House member questions anthrax letter information

A senior member of the House of Representatives has asked the FBI to explain why he was allegedly sent “incomplete and misleading” information concealing a lab test connected to the 2001 anthrax attack.

Rep. Jerrold Nadler of New York demanded an explanation in a letter Wednesday to FBI Director Robert Mueller. A lab test showed a soaring level of silicon in one of the anthrax-laden letters that led to the deaths of five people during the 2001 attacks, the Miami Herald reports.  

The request by Nadler comes on the heels of a McClathy Newspapers story that reported FBI lab data suggested that a silicon-based chemical may have been added to the anthrax powder to heighten its potency.

Some scientists have said that concocting such a chemical formula may have been beyond the expertise of the late Bruce Ivins, the anthrax researchers who committed suicide in July 2008 after finding out he’d been accused of the attacks.

"Were additional samples tested to determine the extent to which the ones examined were representative of the New York Post letter material?" Nadler wrote, according to the Miami Herald.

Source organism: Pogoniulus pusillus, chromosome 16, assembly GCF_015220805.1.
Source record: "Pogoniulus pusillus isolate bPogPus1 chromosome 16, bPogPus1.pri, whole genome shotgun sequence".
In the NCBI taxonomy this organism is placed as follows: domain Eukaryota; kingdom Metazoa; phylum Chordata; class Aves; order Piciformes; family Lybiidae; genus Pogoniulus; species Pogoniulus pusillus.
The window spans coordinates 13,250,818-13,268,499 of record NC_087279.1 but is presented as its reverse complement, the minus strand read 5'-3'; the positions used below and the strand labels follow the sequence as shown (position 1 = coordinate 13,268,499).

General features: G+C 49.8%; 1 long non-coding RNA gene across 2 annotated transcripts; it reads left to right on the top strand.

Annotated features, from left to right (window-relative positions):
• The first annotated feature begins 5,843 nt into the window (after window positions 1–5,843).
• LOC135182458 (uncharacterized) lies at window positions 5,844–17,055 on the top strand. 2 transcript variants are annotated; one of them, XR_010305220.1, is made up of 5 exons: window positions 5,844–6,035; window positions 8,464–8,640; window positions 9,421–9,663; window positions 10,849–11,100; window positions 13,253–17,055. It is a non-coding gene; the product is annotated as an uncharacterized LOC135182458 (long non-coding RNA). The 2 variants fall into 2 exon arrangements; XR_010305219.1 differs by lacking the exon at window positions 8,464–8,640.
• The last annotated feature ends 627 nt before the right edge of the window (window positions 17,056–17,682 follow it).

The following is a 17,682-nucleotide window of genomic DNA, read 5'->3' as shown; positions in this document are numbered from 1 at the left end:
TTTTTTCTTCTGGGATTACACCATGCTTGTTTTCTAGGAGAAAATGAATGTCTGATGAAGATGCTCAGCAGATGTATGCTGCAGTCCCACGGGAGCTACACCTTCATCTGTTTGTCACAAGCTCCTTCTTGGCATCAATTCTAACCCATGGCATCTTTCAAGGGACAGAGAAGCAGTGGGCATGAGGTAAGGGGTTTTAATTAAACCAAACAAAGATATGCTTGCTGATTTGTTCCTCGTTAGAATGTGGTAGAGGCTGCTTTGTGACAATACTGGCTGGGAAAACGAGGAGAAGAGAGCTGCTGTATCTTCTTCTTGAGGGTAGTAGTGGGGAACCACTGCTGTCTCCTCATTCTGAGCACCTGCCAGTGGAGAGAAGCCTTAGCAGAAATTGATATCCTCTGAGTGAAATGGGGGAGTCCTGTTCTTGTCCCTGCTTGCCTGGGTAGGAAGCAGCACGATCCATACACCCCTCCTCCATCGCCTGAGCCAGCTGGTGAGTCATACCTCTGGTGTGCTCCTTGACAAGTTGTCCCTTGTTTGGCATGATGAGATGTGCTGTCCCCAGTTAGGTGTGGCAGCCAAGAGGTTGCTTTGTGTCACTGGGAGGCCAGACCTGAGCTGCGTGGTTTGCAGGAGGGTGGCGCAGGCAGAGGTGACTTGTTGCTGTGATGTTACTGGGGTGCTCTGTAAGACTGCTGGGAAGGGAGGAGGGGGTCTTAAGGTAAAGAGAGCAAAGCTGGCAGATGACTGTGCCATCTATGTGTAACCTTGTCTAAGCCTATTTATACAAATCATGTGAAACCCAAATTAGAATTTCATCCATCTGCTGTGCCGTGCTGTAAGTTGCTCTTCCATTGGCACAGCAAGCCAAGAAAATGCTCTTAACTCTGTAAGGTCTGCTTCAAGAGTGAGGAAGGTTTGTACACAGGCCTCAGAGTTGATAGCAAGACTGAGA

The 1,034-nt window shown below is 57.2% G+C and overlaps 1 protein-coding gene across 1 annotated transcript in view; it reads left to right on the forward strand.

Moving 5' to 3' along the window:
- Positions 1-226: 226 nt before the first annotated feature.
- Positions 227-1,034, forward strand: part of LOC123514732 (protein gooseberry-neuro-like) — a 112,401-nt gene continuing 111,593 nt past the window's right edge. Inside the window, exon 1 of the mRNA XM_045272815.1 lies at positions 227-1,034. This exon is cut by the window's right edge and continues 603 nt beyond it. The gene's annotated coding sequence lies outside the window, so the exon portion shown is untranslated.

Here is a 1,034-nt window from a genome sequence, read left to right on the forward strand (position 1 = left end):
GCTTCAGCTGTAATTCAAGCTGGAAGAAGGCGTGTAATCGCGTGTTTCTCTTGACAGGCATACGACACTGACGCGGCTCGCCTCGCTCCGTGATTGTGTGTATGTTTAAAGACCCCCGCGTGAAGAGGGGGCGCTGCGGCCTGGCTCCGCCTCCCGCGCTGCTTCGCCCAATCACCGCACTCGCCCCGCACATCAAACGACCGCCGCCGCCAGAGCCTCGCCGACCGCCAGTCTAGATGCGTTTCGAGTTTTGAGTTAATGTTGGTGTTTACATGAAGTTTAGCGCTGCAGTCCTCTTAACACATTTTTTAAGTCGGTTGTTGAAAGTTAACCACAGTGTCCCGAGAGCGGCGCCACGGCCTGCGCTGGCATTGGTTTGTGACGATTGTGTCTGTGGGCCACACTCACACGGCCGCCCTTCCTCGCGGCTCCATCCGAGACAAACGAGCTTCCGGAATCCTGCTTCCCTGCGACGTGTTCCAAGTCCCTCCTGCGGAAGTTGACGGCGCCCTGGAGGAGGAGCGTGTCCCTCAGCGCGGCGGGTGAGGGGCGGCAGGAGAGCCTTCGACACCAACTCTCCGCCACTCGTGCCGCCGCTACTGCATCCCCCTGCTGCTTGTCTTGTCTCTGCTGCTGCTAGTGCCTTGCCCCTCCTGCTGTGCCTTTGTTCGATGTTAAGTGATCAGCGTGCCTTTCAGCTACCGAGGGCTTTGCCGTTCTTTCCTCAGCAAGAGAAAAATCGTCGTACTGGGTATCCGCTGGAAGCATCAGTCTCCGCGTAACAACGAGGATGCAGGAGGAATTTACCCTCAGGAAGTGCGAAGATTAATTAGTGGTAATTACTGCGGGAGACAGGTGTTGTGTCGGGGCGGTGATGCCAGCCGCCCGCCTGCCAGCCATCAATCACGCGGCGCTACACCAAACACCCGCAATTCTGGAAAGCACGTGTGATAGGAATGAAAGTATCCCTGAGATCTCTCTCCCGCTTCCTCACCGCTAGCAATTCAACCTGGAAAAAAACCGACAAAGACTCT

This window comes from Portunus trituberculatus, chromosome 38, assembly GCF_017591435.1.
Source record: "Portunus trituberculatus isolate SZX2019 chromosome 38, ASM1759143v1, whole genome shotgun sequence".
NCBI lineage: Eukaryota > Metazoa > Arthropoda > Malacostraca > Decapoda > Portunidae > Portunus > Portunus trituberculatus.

During a Judiciary Committee hearing following Ivins’ death, Nadler asked Mueller how much silicon was found in the anthrax-filled letters sent to the newspaper and Democratic Sen. Patrick Leahy of Vermont. Mueller asked whether he could respond later in writing. Seven months later, the Justice Department replied the letter to Leahy contained 1.4 percent silicon by mass, but that the limited amount of material prevented a reliable quantitative assessment. A second sample found that the Leahy powder contained 1.8 percent silicon.

The bureau advised the academy panel that an FBI lab test found that another sample had 10.8 percent silicon by mass in the Post letter. Nadler wrote that the response in April 2009 from the acting chief of the Justice Department’s Office of Legislative Affairs, “appears to have been incomplete and misleading,” according to the Miami Herald.